So good they named it twice!

Written in Arabic as مراكش foreigners use the French ‘Marrakech’ and English ‘Marrakesh’ interchangeably.

Koutoubia, Marrakesh, MoroccoMarrakech sits at a strategic location on the trade route between sub Saharan Africa and the sea route to Europe. The early name was Marra Kouch, land of the Kouchmen a tribe that originated in Mauritania. The City came to prominence as the capital of the Almoravids an 11th century Berber dynasty. Importantly the Almoravids built an underground irrigation system bring water from the High Atlas to the City and surrounding farm land.

Marrakesh was again the Moroccan capital under the Saadians in the 17th century before falling into relative decline. The city was revived until the French protectorate when the new town district of Guiliez was constructed. During the period of French rule control of Marrakech was effectively delegated to the Pasha El Glaoui.

 After Morocco’s independence in 1956, and particularly in the last quarter of the twentieth century, Marrakech gradually came to prominence as the most important international tourist destination in North Africa.

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Jema al Fnaa

Jema Al Fnaa
The main square or Jema al Fnaa is the beating heart of Marrakech. Its takes its name from the gruesome public display there of the heads of criminals in the middle ages. Literally it means the ‘assembly of the dead’. In practice is most commonly referred to as La Place.

Tourist Marrakech

There are some distractions in the square which have evolved for the amusement of tourists: colourful water sellers anxious to earn a few Dirhams posing for photographs in traditional costume; snake charmers; performing monkeys, and their masters clutching polaroid cameras.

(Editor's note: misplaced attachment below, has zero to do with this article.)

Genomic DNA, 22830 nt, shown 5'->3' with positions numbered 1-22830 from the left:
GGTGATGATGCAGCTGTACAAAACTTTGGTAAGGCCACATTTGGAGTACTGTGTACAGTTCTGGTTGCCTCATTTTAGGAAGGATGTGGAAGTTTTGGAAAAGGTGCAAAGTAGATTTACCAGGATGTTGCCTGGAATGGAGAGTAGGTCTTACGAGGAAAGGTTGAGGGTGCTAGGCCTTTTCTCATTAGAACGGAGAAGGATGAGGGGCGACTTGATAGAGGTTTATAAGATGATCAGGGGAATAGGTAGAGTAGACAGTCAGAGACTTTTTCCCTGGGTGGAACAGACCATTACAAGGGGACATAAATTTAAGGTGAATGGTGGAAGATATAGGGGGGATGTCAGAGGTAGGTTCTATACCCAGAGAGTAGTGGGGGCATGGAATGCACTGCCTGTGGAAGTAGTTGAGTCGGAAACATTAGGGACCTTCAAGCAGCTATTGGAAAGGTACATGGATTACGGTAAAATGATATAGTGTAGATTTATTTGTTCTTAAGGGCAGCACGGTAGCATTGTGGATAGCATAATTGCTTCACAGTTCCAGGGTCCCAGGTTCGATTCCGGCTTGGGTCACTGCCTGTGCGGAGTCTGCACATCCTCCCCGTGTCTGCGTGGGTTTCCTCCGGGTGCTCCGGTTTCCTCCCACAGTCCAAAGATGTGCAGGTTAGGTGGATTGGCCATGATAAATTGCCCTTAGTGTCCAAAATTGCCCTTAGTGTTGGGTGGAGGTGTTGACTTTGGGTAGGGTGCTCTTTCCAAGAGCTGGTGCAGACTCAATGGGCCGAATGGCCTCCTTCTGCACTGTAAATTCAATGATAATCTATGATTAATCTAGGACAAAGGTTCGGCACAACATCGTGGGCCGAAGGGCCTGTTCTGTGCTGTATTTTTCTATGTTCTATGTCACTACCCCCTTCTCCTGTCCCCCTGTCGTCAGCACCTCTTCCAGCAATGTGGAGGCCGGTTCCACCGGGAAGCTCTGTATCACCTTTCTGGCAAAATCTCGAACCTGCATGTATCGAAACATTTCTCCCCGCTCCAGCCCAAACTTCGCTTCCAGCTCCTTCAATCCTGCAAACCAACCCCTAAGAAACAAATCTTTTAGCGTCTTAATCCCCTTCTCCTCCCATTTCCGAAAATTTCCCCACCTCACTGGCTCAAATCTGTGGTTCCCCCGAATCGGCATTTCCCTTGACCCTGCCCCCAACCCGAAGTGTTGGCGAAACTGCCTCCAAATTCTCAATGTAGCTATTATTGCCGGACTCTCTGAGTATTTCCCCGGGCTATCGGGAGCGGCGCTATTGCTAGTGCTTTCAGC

Authentic Marrakchi Culture

Snake charmers in Marrakech
What is quite extraordinary is that the vast bulk of the teeming life in the square remains essentially local: dentists displaying teeth removed from previous clients; herb doctors laying out their wares; fortune tellers crouching over gas lamps; storytellers recounting the oral culture of Berber tribes in obscure dialects (UNECSO cited the oral heritage of the square when designating it a world heritage site); and musicians performing ancient gnawa trance rituals the origins of which predate modern language. The square also continues a centuries old tradition of acrobats, tumblers, jugglers, mime artists and other visual entertainers. No visit to Marrakech is complete without experiencing the Jema al Fna.

Open air barbecue

At night the atmosphere intensifies and the northern end of the Jema al Fna becomes a vast open air barbecue with rows of dozens of food stall competing for trade. Their hygiene standards can be criticized but the ambience is truly unique. A more conservative alternative to eating at the open air food stalls is to sit in one of the many cafes and restaurants around the perimeter many of which have balconies and terraces with views across the square.
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